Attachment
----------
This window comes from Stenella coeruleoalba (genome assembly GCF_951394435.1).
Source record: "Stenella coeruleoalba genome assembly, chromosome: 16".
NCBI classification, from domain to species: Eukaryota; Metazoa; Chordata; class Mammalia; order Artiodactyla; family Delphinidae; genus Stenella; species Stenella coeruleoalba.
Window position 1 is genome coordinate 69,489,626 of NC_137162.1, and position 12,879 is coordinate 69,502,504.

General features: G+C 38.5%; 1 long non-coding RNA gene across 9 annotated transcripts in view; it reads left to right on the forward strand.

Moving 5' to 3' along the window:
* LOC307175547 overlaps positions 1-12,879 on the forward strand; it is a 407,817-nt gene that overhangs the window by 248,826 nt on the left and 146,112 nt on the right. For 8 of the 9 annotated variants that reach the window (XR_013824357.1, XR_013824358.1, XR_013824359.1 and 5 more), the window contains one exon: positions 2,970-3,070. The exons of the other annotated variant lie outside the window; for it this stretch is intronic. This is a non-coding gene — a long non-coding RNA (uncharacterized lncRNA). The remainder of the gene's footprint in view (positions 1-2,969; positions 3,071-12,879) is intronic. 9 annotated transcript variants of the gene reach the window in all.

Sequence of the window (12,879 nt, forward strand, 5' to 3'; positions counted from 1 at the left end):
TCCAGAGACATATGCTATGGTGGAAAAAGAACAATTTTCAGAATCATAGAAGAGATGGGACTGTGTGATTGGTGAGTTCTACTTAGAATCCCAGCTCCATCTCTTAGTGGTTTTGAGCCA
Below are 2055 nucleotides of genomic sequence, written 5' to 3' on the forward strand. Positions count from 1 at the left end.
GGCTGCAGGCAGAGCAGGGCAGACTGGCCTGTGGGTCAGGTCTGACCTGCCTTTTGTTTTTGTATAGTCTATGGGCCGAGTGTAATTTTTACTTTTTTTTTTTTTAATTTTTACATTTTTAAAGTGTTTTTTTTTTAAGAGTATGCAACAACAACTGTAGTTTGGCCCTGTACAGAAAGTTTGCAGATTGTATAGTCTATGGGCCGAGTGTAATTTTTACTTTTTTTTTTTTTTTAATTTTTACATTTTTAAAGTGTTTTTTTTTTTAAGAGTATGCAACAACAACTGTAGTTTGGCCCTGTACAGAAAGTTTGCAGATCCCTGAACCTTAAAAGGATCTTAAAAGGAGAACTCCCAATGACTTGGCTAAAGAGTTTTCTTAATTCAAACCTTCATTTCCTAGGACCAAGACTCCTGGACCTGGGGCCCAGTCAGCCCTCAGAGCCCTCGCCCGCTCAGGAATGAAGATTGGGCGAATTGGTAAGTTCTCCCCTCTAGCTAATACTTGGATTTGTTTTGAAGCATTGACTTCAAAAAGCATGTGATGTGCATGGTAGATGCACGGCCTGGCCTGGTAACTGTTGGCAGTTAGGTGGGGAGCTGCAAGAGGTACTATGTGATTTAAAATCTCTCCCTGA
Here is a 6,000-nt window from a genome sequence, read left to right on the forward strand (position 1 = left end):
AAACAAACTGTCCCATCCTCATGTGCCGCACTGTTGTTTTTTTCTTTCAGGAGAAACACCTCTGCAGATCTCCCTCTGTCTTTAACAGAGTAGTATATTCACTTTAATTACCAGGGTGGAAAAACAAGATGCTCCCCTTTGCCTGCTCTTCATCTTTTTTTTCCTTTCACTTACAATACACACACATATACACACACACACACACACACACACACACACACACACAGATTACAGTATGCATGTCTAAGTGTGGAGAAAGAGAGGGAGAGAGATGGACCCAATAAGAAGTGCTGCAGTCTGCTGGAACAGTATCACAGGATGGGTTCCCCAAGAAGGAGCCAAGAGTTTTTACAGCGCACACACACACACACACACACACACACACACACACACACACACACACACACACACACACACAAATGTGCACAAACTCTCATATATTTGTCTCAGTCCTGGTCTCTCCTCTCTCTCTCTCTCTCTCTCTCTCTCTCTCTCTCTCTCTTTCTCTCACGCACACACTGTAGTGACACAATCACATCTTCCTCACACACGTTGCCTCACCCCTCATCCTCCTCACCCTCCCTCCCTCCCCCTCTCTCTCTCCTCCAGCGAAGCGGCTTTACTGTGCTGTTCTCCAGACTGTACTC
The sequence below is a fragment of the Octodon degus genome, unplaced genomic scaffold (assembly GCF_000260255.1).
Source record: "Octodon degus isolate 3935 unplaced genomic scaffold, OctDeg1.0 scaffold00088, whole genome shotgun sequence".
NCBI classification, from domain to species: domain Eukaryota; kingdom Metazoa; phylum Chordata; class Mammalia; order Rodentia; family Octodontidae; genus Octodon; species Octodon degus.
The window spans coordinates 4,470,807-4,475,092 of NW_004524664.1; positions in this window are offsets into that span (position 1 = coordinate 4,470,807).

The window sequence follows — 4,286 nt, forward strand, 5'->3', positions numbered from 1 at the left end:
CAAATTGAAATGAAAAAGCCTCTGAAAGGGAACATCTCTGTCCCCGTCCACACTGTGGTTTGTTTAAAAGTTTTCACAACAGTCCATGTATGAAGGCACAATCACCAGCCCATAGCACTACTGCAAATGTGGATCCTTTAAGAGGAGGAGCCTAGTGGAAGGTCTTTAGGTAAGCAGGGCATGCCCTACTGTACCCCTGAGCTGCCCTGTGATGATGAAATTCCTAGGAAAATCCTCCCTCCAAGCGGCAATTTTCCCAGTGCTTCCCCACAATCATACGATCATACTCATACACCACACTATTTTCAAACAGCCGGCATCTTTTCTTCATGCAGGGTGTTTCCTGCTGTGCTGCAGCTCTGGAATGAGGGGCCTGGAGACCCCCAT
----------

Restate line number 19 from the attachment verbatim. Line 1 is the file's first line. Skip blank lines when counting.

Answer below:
CAAATTGAAATGAAAAAGCCTCTGAAAGGGAACATCTCTGTCCCCGTCCACACTGTGGTTTGTTTAAAAGTTTTCACAACAGTCCATGTATGAAGGCACAATCACCAGCCCATAGCACTACTGCAAATGTGGATCCTTTAAGAGGAGGAGCCTAGTGGAAGGTCTTTAGGTAAGCAGGGCATGCCCTACTGTACCCCTGAGCTGCCCTGTGATGATGAAATTCCTAGGAAAATCCTCCCTCCAAGCGGCAATTTTCCCAGTGCTTCCCCACAATCATACGATCATACTCATACACCACACTATTTTCAAACAGCCGGCATCTTTTCTTCATGCAGGGTGTTTCCTGCTGTGCTGCAGCTCTGGAATGAGGGGCCTGGAGACCCCCAT